Probability of events A & B happening = (Probability of A) * (Probability of B)

Probability of either event A or B happening = (Probability of A) + (Probability of B)

 

GMAT Algebra Formulas

Algebra questions make up about 20% of the question types you’ll see on the GMAT quant section.

 

ABSOLUTE VALUE

|x| depicts absolute value.

|x| = x

|-x| = x

|x| = |-x|

|x| ≥ 0

|x| + |y| ≥ |x+y|

 

EXPONENT Rules

In the expression $x^n$, ‘x’ is the base and ‘n’ is the exponent. The way to interpret is that the base ‘x’ gets multiplied ‘n’ times. For example, $2^3=2*2*2$.

Some key rules and formulas for exponents:

$0^n = 0$

$1^n = 1$

$x^0 = 1$

$x^1 = x$

$(x)^-n = 1/x^n$

$x^m*x^n = x^(m+n)$

$x^m/x^n = x^(m-n)$

$(x/y)^n = (x^n)/(y^n)$

$(x^m)^n = x^(m*n)$

 

QUADRATIC EQUATIONS

$ax^2 + bx + c = 0$

$x = (-b ∓ √[b^2 – 4ac]) / 2a$

 

INTEREST

All interest formulas use the following variables: P = starting principle; r = annual interest rate; t = number of years.

Simple Interest = P*r*t

Annual Compound Interest = $P(1+r)t$

Compound Interest = P(1 + r/x)^(xt); x = number of times the interest compounds over the year

 

OTHER Algebra Formulas

Distance = Speed * Time

Wage = Rate * Time

 

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PrepScholar GMAT Formula Sheet

Download our GMAT formula sheet to help you study your GMAT formulas.

 

How to Incorporate GMAT Formulas in Your Prep

As I mentioned before, simply memorizing the formulas I gave you above isn’t a good way to prepare for the GMAT quant section. In order to ensure your formula prep really helps your score, you’ll need to apply your formula mastery. Follow these tips to make your formula knowledge work for you.

 

#1: Use Flashcards

Flashcards are a great tool for memorizing GMAT math formulas because they’re easy to use and effective. You can quickly review flashcards on your commute or before you go to bed at night or while you’re scarfing down breakfast on the way to class… really, you can review flashcards any time, any place! By spending time memorizing formulas with flashcards, you’ll be able to quickly recall what you’ll need to do to solve a problem.

Flashcards require you to actively engage with the material. For instance, rather than just trying to memorize a list of many different formulas you’ll use on the quant section, you’ll engage with each formula one by one. You’ll be forced to ask yourself whether or not you really know how to use the formula in a quick, concise way.

 

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#2: Understand the Underlying Concepts

While memorizing formulas is great, understanding the underlying concepts of each formula is better. Don’t just know what the formulas are – know how they work and, better yet, how to apply them. Understanding the underlying concepts means that you’ve reached a deeper level of learning beyond simply memorizing. If you’re able to understand something, you’ll be able to apply it to solve a question much more easily.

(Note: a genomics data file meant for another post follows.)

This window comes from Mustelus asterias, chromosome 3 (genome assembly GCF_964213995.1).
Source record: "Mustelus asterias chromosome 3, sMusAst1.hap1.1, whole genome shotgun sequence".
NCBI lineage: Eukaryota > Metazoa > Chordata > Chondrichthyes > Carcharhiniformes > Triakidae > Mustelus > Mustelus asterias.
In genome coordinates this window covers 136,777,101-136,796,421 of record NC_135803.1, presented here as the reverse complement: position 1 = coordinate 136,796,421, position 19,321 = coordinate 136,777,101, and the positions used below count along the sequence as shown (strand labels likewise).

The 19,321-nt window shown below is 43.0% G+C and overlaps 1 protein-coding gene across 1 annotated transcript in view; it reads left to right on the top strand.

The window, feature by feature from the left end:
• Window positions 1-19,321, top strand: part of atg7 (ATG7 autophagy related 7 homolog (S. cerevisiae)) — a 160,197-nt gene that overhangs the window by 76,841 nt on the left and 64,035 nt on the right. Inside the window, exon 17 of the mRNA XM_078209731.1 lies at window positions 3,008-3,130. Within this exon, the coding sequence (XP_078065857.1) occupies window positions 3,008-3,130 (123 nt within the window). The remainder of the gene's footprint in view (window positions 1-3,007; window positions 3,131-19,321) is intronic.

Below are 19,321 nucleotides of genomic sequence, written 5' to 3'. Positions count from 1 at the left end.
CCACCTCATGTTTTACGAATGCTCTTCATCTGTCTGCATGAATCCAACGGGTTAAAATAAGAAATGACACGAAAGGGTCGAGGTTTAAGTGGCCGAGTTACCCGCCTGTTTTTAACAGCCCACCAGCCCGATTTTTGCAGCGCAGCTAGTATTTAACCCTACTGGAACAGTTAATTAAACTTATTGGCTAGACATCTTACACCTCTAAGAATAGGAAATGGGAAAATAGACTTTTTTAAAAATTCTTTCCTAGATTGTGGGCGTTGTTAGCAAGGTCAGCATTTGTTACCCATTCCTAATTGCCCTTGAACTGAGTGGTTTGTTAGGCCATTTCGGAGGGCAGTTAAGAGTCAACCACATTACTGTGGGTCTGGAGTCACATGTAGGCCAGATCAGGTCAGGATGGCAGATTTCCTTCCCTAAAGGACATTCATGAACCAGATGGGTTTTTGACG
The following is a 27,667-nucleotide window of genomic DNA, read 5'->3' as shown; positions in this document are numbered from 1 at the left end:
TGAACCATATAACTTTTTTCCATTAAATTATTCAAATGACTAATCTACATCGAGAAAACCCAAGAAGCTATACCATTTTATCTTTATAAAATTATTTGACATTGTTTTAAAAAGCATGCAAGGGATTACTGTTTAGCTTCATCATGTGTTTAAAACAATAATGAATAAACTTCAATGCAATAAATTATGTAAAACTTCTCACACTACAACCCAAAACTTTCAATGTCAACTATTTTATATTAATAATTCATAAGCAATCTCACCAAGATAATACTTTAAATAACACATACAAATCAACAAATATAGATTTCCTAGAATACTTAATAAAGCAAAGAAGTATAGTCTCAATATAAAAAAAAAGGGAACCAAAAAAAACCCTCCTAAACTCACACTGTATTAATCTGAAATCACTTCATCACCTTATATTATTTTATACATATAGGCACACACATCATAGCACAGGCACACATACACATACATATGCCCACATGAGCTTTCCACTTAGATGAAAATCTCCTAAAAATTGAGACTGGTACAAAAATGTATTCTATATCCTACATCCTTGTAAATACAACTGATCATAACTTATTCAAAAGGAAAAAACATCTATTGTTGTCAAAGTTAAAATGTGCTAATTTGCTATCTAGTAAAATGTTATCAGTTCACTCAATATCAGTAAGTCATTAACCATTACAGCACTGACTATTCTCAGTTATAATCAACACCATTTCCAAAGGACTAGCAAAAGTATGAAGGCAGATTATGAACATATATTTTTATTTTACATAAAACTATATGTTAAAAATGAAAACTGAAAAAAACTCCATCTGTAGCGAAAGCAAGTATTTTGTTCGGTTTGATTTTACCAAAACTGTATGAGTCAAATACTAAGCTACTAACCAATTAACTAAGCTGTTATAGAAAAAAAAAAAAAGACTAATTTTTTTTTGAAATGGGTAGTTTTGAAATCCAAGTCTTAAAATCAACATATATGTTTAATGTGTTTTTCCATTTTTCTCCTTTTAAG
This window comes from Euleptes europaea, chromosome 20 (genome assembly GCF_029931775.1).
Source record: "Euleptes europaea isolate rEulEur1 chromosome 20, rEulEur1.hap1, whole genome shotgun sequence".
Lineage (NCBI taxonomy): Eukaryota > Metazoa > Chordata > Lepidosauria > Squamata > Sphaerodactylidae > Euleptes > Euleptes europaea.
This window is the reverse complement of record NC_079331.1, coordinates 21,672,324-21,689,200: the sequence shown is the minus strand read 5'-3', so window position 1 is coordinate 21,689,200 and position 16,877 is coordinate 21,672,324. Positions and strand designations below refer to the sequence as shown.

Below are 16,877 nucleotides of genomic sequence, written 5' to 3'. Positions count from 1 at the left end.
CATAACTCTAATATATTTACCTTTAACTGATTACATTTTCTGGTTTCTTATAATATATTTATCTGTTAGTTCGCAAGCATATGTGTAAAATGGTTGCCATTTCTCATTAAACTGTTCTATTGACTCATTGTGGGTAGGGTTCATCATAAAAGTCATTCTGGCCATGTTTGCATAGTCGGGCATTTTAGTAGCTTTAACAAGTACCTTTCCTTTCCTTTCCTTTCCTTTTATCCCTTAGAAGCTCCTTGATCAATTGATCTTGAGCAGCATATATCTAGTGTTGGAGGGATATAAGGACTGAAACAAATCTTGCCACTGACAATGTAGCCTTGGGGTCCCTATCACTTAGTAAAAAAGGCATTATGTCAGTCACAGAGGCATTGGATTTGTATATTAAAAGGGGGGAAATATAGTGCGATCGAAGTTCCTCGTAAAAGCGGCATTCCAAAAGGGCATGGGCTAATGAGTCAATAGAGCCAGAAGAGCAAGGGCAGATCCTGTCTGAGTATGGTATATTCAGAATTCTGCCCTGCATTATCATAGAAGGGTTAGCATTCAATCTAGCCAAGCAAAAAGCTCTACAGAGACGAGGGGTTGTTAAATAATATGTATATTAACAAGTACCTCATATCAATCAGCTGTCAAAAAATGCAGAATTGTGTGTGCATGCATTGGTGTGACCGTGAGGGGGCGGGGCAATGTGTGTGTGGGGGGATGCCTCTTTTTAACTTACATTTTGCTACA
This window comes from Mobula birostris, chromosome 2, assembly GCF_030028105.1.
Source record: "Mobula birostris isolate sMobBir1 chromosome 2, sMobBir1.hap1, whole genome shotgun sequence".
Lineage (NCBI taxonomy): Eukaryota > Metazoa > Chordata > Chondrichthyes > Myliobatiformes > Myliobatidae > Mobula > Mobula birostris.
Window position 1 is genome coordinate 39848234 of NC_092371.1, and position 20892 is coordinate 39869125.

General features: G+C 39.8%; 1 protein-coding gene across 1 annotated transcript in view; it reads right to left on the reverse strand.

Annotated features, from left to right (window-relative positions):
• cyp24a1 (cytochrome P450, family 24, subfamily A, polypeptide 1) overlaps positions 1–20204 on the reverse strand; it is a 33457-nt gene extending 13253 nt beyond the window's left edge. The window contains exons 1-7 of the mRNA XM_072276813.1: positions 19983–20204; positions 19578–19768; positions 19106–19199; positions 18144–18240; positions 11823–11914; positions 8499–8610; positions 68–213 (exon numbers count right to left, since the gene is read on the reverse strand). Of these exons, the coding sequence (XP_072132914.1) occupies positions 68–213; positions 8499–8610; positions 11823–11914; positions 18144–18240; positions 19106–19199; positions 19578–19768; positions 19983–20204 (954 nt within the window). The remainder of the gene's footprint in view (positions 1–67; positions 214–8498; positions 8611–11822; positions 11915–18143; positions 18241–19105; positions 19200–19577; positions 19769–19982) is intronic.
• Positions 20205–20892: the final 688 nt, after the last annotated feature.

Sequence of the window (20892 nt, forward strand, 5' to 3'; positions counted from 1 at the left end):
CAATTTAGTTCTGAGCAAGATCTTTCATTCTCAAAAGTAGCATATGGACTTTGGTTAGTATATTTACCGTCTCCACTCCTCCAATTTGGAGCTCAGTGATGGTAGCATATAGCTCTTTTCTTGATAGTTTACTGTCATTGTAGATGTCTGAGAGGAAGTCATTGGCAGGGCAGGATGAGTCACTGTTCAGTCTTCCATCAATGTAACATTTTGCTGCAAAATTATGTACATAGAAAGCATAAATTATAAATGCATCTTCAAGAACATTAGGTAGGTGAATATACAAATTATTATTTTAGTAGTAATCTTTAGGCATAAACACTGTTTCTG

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Take the formula for area of a sector of a circle: (x/360) * πr2

If you know that a sector is part of a circle that has its own interior angle measurement and you know that the area of a circle is πr2, it makes sense that you can find the area of a sector by multiplying that interior angle by the overall area of the circle.

 

#3: Apply GMAT Math Formulas by Practicing Real GMAT Questions

Memorizing formulas won’t help you if you don’t apply your knowledge. The GMAT quant section tests basic concepts in complex ways. You’ll need to spend time familiarizing yourself with the ways that the GMAT asks questions. It won’t simply ask you to find the area of triangle; you might need to find the area of a triangle on your way to discovering how much it costs to put fencing around a triangle-shaped yard.

Spend time learning the style of both problem solving and data sufficiency questions, so that you’ll be able to use your GMAT math formulas to easily get to the correct answer. The best way to practice for the GMAT is to use real retired GMAT questions, which you can find in the official GMAT guides or in the GMATPrep Software. Real, retired GMAT questions best emulate the style and content of what you’ll see on test day.

 

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What’s Next?

Looking for a more in-depth review of the quant section? There’s a lot you need to know to be able to reach your GMAT goal score. Our guide to the GMAT quant section teaches you the ten essential tips you need to know to master the most notorious section of the GMAT.

We also offer more specific guides that break down the data sufficiency and problem solving question types on the GMAT. Learn about the types of content covered on the problem solving questions and the trick to mastering the difficult data sufficiency questions, while also learning how to solve sample questions.

Want to focus on a different part of the GMAT? We also offer in-depth guides to the verbal section, as well as tips for how to do well on the analytical writing assessment (link coming soon!). Check out those guides to boost your all-around GMAT scores and get into the business program of your dreams.

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GMAT Formula Cheat Sheet [#permalink] New post   Jun 28, 2017 2:31 pm

Hi guys,

I'm just looking for a kind soul to share their GMAT formula cheat sheet with me. A quick Google search did not yield any good result, so anything that has formulas used commonly on the GMAT would be much appreciated.

Thanks in advance.

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Re: GMAT Formula Cheat Sheet [#permalink] New post   Jun 28, 2017 2:38 pm

You'll find our GMAT Math flashcards here: https://gmatclub.com/forum/new-resource ... 09481.html

Cheers,
Brent